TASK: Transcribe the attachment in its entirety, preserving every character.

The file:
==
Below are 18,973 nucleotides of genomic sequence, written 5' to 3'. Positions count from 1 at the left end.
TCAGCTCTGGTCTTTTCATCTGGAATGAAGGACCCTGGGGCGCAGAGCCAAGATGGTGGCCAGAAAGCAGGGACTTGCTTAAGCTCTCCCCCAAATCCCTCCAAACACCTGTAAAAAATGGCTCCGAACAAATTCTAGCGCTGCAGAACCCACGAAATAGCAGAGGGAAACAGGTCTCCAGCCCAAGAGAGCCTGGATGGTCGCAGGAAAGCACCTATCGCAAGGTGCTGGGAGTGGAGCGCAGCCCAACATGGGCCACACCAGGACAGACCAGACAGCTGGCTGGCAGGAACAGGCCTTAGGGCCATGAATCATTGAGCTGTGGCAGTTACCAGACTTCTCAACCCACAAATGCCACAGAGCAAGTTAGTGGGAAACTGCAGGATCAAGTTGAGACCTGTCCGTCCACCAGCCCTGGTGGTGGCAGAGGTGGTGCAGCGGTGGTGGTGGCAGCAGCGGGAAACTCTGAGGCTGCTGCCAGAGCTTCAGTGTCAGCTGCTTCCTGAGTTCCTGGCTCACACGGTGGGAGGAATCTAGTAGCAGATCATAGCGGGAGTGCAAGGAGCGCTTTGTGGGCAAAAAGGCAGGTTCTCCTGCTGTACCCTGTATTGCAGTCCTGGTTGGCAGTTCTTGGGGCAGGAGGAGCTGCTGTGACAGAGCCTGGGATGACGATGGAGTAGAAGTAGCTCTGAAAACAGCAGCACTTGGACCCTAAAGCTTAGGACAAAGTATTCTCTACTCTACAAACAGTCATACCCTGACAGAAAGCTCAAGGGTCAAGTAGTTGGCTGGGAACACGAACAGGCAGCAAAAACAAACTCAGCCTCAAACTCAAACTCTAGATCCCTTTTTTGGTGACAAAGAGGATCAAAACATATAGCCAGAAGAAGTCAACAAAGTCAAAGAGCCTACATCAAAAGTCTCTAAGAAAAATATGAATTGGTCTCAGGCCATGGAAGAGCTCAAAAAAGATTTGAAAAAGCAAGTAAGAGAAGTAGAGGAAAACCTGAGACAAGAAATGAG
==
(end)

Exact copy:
Below are 18,973 nucleotides of genomic sequence, written 5' to 3'. Positions count from 1 at the left end.
TCAGCTCTGGTCTTTTCATCTGGAATGAAGGACCCTGGGGCGCAGAGCCAAGATGGTGGCCAGAAAGCAGGGACTTGCTTAAGCTCTCCCCCAAATCCCTCCAAACACCTGTAAAAAATGGCTCCGAACAAATTCTAGCGCTGCAGAACCCACGAAATAGCAGAGGGAAACAGGTCTCCAGCCCAAGAGAGCCTGGATGGTCGCAGGAAAGCACCTATCGCAAGGTGCTGGGAGTGGAGCGCAGCCCAACATGGGCCACACCAGGACAGACCAGACAGCTGGCTGGCAGGAACAGGCCTTAGGGCCATGAATCATTGAGCTGTGGCAGTTACCAGACTTCTCAACCCACAAATGCCACAGAGCAAGTTAGTGGGAAACTGCAGGATCAAGTTGAGACCTGTCCGTCCACCAGCCCTGGTGGTGGCAGAGGTGGTGCAGCGGTGGTGGTGGCAGCAGCGGGAAACTCTGAGGCTGCTGCCAGAGCTTCAGTGTCAGCTGCTTCCTGAGTTCCTGGCTCACACGGTGGGAGGAATCTAGTAGCAGATCATAGCGGGAGTGCAAGGAGCGCTTTGTGGGCAAAAAGGCAGGTTCTCCTGCTGTACCCTGTATTGCAGTCCTGGTTGGCAGTTCTTGGGGCAGGAGGAGCTGCTGTGACAGAGCCTGGGATGACGATGGAGTAGAAGTAGCTCTGAAAACAGCAGCACTTGGACCCTAAAGCTTAGGACAAAGTATTCTCTACTCTACAAACAGTCATACCCTGACAGAAAGCTCAAGGGTCAAGTAGTTGGCTGGGAACACGAACAGGCAGCAAAAACAAACTCAGCCTCAAACTCAAACTCTAGATCCCTTTTTTGGTGACAAAGAGGATCAAAACATATAGCCAGAAGAAGTCAACAAAGTCAAAGAGCCTACATCAAAAGTCTCTAAGAAAAATATGAATTGGTCTCAGGCCATGGAAGAGCTCAAAAAAGATTTGAAAAAGCAAGTAAGAGAAGTAGAGGAAAACCTGAGACAAGAAATGAG